Andrew Bacevich, is a College of Arts and Sciences professor of international relations and director of the Center for International Relations at Boston University, and a retired Army colonel to boot. It is he who has called upon President Bush to order his twins to war, writing "If this is such a great cause, let us see one of the Bush daughters in uniform."
I have not the erudition nor the military experience of the professor, so perhaps I should not argue with his logic. When I was a young women all about me, my male contemporaries were being drafted and sent to fight in Asia. Because draft boards across the land were not entirely fair, citizens demanded a solution to the injustice of conscription and eventually a volunteer military force came into existence. No women were drafted in those days. In fact, women have never been subjected to involuntary service in the U.S. In theory, every American young man, was subject to being called to duty. That is no longer the case. Today our nation is guarded by a professional army of warriors. Yet those on the left who cast a pall of scorn over all things military during the Vietnam era, now are claiming that America's "support for the troops" mentality is threatening democracy. Professor Andrew Bacevich is one.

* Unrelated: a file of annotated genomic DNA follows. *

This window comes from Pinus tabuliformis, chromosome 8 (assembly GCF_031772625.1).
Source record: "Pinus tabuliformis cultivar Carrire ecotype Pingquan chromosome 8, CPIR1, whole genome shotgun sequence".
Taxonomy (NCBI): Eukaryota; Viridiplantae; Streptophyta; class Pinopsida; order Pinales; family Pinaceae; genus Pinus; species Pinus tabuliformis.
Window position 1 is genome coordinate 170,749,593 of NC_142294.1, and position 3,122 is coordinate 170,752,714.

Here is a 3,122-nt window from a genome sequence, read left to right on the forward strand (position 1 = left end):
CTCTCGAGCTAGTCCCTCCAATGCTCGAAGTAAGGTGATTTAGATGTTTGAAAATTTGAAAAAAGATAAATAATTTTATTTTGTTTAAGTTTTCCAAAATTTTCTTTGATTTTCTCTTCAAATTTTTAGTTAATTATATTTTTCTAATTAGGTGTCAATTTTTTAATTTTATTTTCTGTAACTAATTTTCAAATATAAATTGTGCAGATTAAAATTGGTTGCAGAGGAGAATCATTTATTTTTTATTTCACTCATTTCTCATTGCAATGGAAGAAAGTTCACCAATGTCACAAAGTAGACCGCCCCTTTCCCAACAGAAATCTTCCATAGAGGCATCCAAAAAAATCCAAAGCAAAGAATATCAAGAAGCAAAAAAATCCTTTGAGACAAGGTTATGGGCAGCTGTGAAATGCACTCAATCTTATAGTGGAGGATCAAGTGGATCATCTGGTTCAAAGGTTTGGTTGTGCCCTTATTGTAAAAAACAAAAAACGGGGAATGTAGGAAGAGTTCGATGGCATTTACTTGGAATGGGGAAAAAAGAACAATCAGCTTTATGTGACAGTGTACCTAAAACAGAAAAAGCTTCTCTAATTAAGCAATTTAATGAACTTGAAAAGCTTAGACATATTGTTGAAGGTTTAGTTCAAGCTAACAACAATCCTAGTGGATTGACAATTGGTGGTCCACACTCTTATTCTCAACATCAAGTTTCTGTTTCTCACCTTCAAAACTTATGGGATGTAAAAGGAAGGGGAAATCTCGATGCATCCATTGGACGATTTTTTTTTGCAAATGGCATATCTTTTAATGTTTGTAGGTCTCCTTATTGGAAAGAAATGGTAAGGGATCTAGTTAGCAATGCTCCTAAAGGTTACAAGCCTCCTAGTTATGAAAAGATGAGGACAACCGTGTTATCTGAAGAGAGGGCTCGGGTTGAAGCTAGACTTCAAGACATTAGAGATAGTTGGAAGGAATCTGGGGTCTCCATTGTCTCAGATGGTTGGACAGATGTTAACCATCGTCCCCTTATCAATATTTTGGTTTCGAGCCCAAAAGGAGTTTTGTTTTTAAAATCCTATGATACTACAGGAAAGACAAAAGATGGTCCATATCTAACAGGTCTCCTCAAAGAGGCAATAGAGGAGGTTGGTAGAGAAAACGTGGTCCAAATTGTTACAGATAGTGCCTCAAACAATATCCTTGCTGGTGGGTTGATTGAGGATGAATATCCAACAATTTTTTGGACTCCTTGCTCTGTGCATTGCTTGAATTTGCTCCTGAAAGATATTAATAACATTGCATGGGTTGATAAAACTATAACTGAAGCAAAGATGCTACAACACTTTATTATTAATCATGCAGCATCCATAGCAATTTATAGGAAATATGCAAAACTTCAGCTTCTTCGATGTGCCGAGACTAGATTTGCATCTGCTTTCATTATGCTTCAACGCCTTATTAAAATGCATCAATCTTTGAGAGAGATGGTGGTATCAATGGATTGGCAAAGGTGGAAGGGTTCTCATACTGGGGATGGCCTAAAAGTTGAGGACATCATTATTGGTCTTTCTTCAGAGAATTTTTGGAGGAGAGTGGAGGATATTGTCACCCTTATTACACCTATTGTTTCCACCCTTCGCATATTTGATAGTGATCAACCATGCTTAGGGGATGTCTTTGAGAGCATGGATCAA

“The Bush Administration has chosen to prosecute this war in a way that the average citizen won’t feel the burden ... . The global war on terrorism, a task that’s supposed to be equal to that of the greatest generation, is being fought by 0.5 per cent of the citizenry — predominantly people who don’t exercise a lot of clout in our domestic politics.” Bacevich is calling for the revival of the "citizen-soldier", which is exactly what we had before the country was torn apart by the leftists during the 1960s. He wants support for the war on terrorism to come from all sectors of society. “Then they need to put their money where their mouth is and encourage their children to join. If this is such a great cause, let us see one of the Bush daughters in uniform. That would send a powerful message.” (The New Yorker)
For the president to send one his daughters off to war would be an outrage. Neither of them is a warrior, nor has shown any interest in becoming one. Each one is also an adult and should have the freedom to decide her own fate, as should all Americans. The professor is certainly entitled to his views and to oppose the war, but it is quite ingenuous to call for what thirty years ago those on his side were railing against - universal conscription! Where is the logic?